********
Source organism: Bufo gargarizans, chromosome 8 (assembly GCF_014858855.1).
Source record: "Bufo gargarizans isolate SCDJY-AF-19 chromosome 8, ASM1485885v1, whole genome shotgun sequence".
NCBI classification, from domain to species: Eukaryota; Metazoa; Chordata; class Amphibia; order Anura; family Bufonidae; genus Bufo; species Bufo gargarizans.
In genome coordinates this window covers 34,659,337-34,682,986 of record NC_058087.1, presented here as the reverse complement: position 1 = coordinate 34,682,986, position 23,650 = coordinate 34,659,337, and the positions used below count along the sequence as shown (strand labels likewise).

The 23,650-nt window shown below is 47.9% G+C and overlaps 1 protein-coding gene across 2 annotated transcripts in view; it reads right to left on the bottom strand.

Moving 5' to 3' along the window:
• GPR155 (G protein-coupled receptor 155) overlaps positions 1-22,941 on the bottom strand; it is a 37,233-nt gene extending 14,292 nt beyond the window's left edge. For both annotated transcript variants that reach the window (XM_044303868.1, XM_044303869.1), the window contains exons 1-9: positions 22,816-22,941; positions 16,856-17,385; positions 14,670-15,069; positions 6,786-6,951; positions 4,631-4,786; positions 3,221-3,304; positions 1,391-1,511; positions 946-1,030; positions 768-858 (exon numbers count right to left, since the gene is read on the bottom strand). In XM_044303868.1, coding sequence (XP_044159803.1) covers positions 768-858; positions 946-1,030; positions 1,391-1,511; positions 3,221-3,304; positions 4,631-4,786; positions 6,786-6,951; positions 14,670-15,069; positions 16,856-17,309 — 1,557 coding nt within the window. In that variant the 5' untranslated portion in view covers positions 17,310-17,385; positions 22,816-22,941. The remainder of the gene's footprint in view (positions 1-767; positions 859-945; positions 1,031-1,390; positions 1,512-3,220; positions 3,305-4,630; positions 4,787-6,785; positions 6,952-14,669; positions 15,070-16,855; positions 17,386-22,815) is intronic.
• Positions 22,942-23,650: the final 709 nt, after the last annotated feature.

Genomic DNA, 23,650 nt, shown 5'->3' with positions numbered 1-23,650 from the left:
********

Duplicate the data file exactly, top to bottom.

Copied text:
Source organism: Bufo gargarizans, chromosome 8 (assembly GCF_014858855.1).
Source record: "Bufo gargarizans isolate SCDJY-AF-19 chromosome 8, ASM1485885v1, whole genome shotgun sequence".
NCBI classification, from domain to species: Eukaryota; Metazoa; Chordata; class Amphibia; order Anura; family Bufonidae; genus Bufo; species Bufo gargarizans.
In genome coordinates this window covers 34,659,337-34,682,986 of record NC_058087.1, presented here as the reverse complement: position 1 = coordinate 34,682,986, position 23,650 = coordinate 34,659,337, and the positions used below count along the sequence as shown (strand labels likewise).

The 23,650-nt window shown below is 47.9% G+C and overlaps 1 protein-coding gene across 2 annotated transcripts in view; it reads right to left on the bottom strand.

Moving 5' to 3' along the window:
• GPR155 (G protein-coupled receptor 155) overlaps positions 1-22,941 on the bottom strand; it is a 37,233-nt gene extending 14,292 nt beyond the window's left edge. For both annotated transcript variants that reach the window (XM_044303868.1, XM_044303869.1), the window contains exons 1-9: positions 22,816-22,941; positions 16,856-17,385; positions 14,670-15,069; positions 6,786-6,951; positions 4,631-4,786; positions 3,221-3,304; positions 1,391-1,511; positions 946-1,030; positions 768-858 (exon numbers count right to left, since the gene is read on the bottom strand). In XM_044303868.1, coding sequence (XP_044159803.1) covers positions 768-858; positions 946-1,030; positions 1,391-1,511; positions 3,221-3,304; positions 4,631-4,786; positions 6,786-6,951; positions 14,670-15,069; positions 16,856-17,309 — 1,557 coding nt within the window. In that variant the 5' untranslated portion in view covers positions 17,310-17,385; positions 22,816-22,941. The remainder of the gene's footprint in view (positions 1-767; positions 859-945; positions 1,031-1,390; positions 1,512-3,220; positions 3,305-4,630; positions 4,787-6,785; positions 6,952-14,669; positions 15,070-16,855; positions 17,386-22,815) is intronic.
• Positions 22,942-23,650: the final 709 nt, after the last annotated feature.

Genomic DNA, 23,650 nt, shown 5'->3' with positions numbered 1-23,650 from the left: